A DOCumentary – a tribute to a legend: Dr. James “Doc” Counsilman

The USMS Short Course Nationals, which were dedicated to the legendary Dr. James “Doc” Counsilman, were a raucous, record-breaking, aging myth-shattering affair. Doc would have loved it. The week of the U.S. Masters Short Course Nationals in April (Indianapolis) was a complete immersion into the world of swimming, both past and present. My college aquatic career was spent at Indiana University, where I trained under the legendary Dr. James “Doc” Counsilman.

The celebration of and memorial to Doc’s extraordinary life had been held the weekend before Masters Nationals in Bloomington, Ind., on the campus of his beloved Indiana University. Anyone whose life had been touched by Doc would need an exceptional reason not to attend. So, faced with the strange scheduling of these two events, I committed to two consecutive weekends in Hoosierland, where I was joined by my former and current teammates, Ken Frost and Bob Olson.

The first weekend was a wonderful time, during which I reconnected with many of the kindred souls who shared a bond with Doc. The weekend was highlighted by a moving tribute to this wonderful man. Over 200 former IU swimmers came back for the event, where we were joined by Doc’s former coaching colleagues and an unlikely assortment of friends, academics, and writers.

We arrived just in time for the reunion dinner on Saturday, a raucous combination of a roast and a throwback to the fraternity parties of our youth. Swimmer after swimmer recounted tales of Doc’s maniacal driving, gluttonous eating, penchant for practical jokes and other idiosyncratic behavior. The love of this group for this great man was palpable.

This gathering could not be complete without an attempt to get these swimming alumni into the water. Billed as an “open swim,” fully half of the group plunged into Royer Pool. A cross between a legitimate Masters workout for those of us trying to preserve our taper, and a no-holds-barred “free swim” by a bunch of people reacquainting themselves with a seemingly unfamiliar medium, the swim was impressive for the display of proficiency by both groups. Olympians Gary Hall, Mike Stamm, and Chuck Richards, to name just a few, clearly had not forgotten what got them to the Big O’s.

The memorial service was no less moving. Calmer, and with considerably greater decorum, over 20 speakers, from Adolph Kiefer to Mark Spitz, provided additional insight into Doc’s life, career and accomplishments. The crowd of 400 was treated to previously untold stories of Doc’s daring as a bomber pilot during World War II, his prowess as a championship swimmer in his youth, his accomplishment at age 58 of becoming the oldest person to swim the English Channel, and his unprecedented achievements as swimming’s greatest coach and “swimming scientist.”

With the Masters nationals just three days away, but with life also getting in the way of swimming, Ken, Bob and I each headed in different directions to fill the interim with the pretense of work. We reconvened from points east, west and south on the eve of the competition in sufficient time to go through the ritual of shaving down.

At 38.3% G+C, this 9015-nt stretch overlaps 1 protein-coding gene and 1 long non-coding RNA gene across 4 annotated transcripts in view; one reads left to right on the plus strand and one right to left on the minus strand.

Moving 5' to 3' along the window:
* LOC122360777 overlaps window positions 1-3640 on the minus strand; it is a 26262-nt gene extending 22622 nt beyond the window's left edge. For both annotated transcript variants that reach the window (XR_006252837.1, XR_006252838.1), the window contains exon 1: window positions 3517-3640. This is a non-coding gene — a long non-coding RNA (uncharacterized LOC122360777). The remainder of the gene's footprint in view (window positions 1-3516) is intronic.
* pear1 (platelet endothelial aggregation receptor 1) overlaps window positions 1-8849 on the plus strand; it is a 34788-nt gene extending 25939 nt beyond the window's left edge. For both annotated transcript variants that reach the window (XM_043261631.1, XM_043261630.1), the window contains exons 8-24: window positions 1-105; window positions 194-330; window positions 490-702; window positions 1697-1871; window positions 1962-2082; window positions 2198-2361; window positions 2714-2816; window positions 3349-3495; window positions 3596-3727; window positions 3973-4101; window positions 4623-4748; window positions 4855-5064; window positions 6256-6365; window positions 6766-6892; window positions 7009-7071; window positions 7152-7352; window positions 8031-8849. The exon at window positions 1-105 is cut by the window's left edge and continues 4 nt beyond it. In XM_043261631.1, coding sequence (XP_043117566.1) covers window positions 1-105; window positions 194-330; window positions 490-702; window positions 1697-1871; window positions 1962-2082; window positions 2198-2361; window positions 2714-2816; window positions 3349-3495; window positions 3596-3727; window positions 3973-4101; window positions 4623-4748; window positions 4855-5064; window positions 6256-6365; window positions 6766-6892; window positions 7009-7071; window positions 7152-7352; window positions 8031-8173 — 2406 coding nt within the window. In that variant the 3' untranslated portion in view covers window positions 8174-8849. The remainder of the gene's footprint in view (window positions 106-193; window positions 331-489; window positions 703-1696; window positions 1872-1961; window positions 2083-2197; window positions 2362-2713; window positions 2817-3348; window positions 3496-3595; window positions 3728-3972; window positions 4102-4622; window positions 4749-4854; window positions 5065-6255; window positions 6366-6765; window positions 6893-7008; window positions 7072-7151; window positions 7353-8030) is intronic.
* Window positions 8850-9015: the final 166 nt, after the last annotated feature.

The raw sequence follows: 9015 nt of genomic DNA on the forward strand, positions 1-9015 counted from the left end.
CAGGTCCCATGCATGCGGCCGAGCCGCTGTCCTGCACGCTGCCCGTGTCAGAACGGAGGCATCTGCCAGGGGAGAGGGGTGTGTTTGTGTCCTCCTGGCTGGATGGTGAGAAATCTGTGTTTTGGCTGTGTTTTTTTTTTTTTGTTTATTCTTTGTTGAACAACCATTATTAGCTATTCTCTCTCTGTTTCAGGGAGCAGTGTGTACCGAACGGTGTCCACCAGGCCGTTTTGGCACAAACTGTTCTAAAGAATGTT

Admittedly, the new suits have considerably diminished the effort required and body surfaces that need scraping, but I am a hairy traditionalist and needed at least my legs and arms clean-shaven. My new age group (60 to 64) and some lofty goals also prompted a decision to shed my beard of 32 years.

Stepping into the IU Natatorium the next morning reignited the great feelings of the prior weekend. I quickly learned that the competition was dedicated to Doc. The program was covered with his photos. The first ten pages were a retrospective on Doc’s life by coach and author, Cecil Colwin. First published on SwimInfo.com, it was appropriately entitled, “A Giant Has Fallen.” And everywhere one looked on the deck and in the stands were swimmers wearing “What’s up, Doc?” T-shirts.

Under the bleachers, Joel Stager, Dave Tanner, and volunteers from The Counsilman Center for the Science of Swimming were conducting a study on the effects of aging on older athletes. All manner of poking and probing at Masters swimmers was geared toward learning if swimming is the elixir of life that we want it to be. Hundreds of people subjected themselves to body fat measures, blood sampling, strength and agility tests to prove that all those yards are really healthy, all in the tradition of Doc’s pursuit of the empirical truths about this sport.

Doc loved Masters swimming, and this was the kind-spirited competition that he would have relished. From the inspiring performances of Rita Simonton to the match races between Gary Hall Jr. and Sabir Muhammad, where the awestruck crowd got to see some of the fastest races in Masters history, the meet epitomized what Doc’s life was all about. On Sunday, excerpts from the film, “Making Waves,” were shown on the Jumbotron while people from the entire natatorium looked on. The time in Indiana helped everyone close to Doc to get in touch with what he really meant to our lives. And as for my newly-shaven face, let’s just call it the Sampson effect.